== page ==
Tags » The Great Courses

Reason and Faith: Philosophy in the Middle Ages (A Review)

Summing up two dozen or so lectures can be a hard thing to do. But, not this time around; Thomas Williams’s Great Courses Series Reason and Faith: Philosophy in the Middle Ages… 761 more words

Undergraduate Posts

The 14th Century and Beyond (Notes:80)

A general feature of histories of medieval philosophy is that they abruptly stop around or after the 14th century. Other histories highly praise Aquinas, raising him to a height synonymous with the ending of medieval philosophy, while deriding Occam’s skepticism. 611 more words

Undergraduate Posts

Occam on the Prospects for Knowing God (Notes:79)

Unlike many of his contemporaries, Occam was not very optimistic about the possibility of knowing God. Occam goes as far as to reject the idea that Christian philosophy aspires to the same intellectual standards as pagan philosophy, going as far to argue that the best we can hope for is a peaceful separation. 1,287 more words

Undergraduate Posts

What Occam's Razor Leaves Behind (Notes:78)

Occam’s contribution to medieval philosophy is located within logic and metaphysics, not necessarily ‘reason and faith’. But, he does have his importance to this project. Top among these principles is the idea that has since come to be known as “Occam’s Razor”. 1,713 more words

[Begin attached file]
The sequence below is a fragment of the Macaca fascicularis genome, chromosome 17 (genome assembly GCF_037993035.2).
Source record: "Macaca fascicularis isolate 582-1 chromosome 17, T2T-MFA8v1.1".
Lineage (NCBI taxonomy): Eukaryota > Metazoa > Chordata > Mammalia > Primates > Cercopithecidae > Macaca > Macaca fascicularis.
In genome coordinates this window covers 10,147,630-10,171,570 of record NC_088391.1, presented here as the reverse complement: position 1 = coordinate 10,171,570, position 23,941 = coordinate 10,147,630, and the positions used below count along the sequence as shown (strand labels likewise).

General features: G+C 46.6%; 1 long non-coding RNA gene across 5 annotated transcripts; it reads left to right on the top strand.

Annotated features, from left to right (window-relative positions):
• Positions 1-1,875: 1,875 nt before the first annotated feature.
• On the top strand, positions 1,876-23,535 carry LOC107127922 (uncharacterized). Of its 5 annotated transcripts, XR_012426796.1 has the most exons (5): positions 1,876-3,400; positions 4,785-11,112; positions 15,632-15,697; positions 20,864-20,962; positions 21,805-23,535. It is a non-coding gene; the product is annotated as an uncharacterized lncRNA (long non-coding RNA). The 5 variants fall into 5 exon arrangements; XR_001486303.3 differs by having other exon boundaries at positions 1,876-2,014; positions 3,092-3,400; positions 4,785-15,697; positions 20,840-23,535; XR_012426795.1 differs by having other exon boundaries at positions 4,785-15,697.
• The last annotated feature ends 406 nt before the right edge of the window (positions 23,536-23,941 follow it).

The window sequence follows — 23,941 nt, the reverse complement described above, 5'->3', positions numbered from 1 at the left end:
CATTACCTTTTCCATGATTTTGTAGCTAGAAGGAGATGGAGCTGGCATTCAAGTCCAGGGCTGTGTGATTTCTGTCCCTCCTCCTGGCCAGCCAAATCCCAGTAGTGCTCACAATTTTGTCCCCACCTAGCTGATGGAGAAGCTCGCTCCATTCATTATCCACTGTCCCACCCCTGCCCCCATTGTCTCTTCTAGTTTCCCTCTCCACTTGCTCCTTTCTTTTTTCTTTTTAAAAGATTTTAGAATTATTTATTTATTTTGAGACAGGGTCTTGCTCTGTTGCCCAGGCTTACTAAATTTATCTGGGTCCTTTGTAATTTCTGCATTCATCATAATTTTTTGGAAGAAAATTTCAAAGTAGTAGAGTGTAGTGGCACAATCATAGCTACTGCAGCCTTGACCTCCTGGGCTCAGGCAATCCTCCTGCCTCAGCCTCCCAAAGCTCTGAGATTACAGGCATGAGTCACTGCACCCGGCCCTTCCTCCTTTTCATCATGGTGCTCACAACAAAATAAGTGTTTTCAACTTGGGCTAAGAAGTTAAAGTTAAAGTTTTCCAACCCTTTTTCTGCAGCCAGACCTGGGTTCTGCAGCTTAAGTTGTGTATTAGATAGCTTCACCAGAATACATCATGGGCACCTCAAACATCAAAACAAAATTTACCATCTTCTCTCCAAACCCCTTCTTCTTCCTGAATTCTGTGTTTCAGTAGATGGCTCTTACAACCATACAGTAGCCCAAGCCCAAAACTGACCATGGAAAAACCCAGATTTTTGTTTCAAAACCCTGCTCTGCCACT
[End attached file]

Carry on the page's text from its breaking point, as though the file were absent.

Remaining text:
Undergraduate Posts

Scotus on Saying Exactly what God Is (Notes:77)

Aristotle’s theory of knowledge. Scotus and Aquinas did not disagree on everything and here, among others, is one of the best places to understand; namely, that our natural knowledge of God begins with our experience of sensible things. 1,871 more words

Undergraduate Posts

Scotus on God's Freedom and Ours (Notes:76)

Modern students of medieval philosophy usually see Aquinas’s reconciliation of Aristotelian and Christian doctrine as the high point of medieval philosophy. However, to many of Aquinas’s contemporaries, the idea of making good Aristotle seemed dangerous. 1,676 more words

Undergraduate Posts

Aquinas on Natural and Supernatural Virtues (Notes:75)

Aquinas believed that in addition to the natural order which philosophy investigates, there was a supernatural order which did not supersede the natural but was simply beyond the competency of philosophy to understand. 1,837 more words

Undergraduate Posts